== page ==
Look forward to a reduced corporate tax structure across the board: Mahesh Iyer
“We see the opportunity for increased focus on initiatives like UDAN, aimed at enhancing regional connectivity and affordable air travel, Heritage City Development and Augmentation Yojana (HRIDAY); integrated development of pilgrimage destinations through Pilgrimage Rejuvenation and Spirituality Augmentation Drive (PRASAD); increased allocation towards enhancement of the e-Visa initiative to include additional countries; development of new tourism circuits and attractions for the inbound traveller, along with a strong focus on infrastructure – roads, railways, cruises, waterways and sanitation.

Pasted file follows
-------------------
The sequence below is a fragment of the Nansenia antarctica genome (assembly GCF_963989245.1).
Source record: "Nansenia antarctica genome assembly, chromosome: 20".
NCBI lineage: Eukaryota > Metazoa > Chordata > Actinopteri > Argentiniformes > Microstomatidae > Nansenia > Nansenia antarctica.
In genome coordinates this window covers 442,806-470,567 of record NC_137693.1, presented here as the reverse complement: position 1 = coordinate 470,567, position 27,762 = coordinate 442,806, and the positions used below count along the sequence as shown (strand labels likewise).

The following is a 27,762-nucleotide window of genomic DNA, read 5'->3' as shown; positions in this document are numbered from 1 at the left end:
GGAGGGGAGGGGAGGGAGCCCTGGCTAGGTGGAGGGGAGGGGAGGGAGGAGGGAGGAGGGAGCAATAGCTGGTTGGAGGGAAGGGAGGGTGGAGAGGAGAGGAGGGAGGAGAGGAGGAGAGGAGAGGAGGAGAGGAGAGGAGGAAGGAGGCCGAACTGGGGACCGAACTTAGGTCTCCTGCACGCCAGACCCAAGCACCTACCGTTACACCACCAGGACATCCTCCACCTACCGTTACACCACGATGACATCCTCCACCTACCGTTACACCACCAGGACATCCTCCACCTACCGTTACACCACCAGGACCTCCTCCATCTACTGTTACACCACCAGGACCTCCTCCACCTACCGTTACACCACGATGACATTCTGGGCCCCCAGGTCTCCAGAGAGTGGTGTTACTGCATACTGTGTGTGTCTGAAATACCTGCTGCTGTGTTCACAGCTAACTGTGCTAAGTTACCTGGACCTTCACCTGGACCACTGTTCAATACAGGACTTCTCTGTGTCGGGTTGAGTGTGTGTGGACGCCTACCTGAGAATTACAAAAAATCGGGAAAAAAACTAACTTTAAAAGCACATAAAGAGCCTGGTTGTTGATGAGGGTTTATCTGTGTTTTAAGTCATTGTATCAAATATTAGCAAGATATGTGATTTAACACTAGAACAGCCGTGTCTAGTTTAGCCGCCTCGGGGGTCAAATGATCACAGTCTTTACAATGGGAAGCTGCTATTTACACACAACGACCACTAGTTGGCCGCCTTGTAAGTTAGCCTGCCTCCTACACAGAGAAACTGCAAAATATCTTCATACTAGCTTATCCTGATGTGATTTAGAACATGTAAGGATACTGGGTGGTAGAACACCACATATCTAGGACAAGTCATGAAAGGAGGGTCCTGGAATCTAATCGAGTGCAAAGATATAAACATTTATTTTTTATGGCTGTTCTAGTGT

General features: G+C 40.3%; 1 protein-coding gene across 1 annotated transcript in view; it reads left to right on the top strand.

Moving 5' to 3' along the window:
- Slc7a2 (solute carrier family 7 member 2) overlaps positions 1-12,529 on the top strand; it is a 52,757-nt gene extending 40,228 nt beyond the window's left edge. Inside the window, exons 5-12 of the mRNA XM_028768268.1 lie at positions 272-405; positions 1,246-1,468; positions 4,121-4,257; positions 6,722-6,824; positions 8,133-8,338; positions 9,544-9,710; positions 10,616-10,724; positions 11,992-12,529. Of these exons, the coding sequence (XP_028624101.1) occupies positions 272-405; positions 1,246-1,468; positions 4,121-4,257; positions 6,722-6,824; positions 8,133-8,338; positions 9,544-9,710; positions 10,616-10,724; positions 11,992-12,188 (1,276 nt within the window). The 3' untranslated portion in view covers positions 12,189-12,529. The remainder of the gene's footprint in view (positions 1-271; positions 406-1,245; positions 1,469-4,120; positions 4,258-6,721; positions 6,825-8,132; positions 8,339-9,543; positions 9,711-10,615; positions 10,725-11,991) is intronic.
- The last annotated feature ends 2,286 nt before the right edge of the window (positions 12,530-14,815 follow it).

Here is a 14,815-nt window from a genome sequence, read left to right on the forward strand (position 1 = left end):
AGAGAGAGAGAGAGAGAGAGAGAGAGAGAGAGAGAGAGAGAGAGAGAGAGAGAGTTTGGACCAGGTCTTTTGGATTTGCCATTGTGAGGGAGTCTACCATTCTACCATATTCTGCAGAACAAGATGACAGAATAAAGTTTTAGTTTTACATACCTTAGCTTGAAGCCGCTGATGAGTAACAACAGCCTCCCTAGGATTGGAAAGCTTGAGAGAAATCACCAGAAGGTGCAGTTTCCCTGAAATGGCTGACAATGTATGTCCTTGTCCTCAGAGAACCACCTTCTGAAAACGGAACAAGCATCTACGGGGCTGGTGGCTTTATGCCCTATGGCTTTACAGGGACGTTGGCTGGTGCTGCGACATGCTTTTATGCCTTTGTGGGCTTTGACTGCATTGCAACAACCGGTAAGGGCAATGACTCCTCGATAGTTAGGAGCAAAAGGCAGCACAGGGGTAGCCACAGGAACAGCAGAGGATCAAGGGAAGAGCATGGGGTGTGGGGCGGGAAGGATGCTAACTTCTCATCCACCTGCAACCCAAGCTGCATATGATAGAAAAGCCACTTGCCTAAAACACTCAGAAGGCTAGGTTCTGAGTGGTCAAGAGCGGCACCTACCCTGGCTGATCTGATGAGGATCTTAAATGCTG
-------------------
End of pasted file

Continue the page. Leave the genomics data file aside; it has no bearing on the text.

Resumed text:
Given the recent challenges faced by the aviation sector due to the withdrawal of Jet Airways flights and other challenges faced by Indian carriers, we believe there is an urgent need for a holistic view and corrective measures to revive the sector. This is crucial and in the interest of the larger travel, tourism, hospitality and business environment.
Our wish list also includes clarifying the issue of Air Travel Agent being subject to Tax Collection at Source. The amendment of the proviso to section 16(2) in claiming input tax credit on the tax charged by the airline will also help in providing for the specific scenario of payment made by corporates or registered passengers to a travel operator. And finally, by focusing on Corporate Tax for the FY 2019-20, we look forward to a reduced corporate tax structure of 25% across the board.”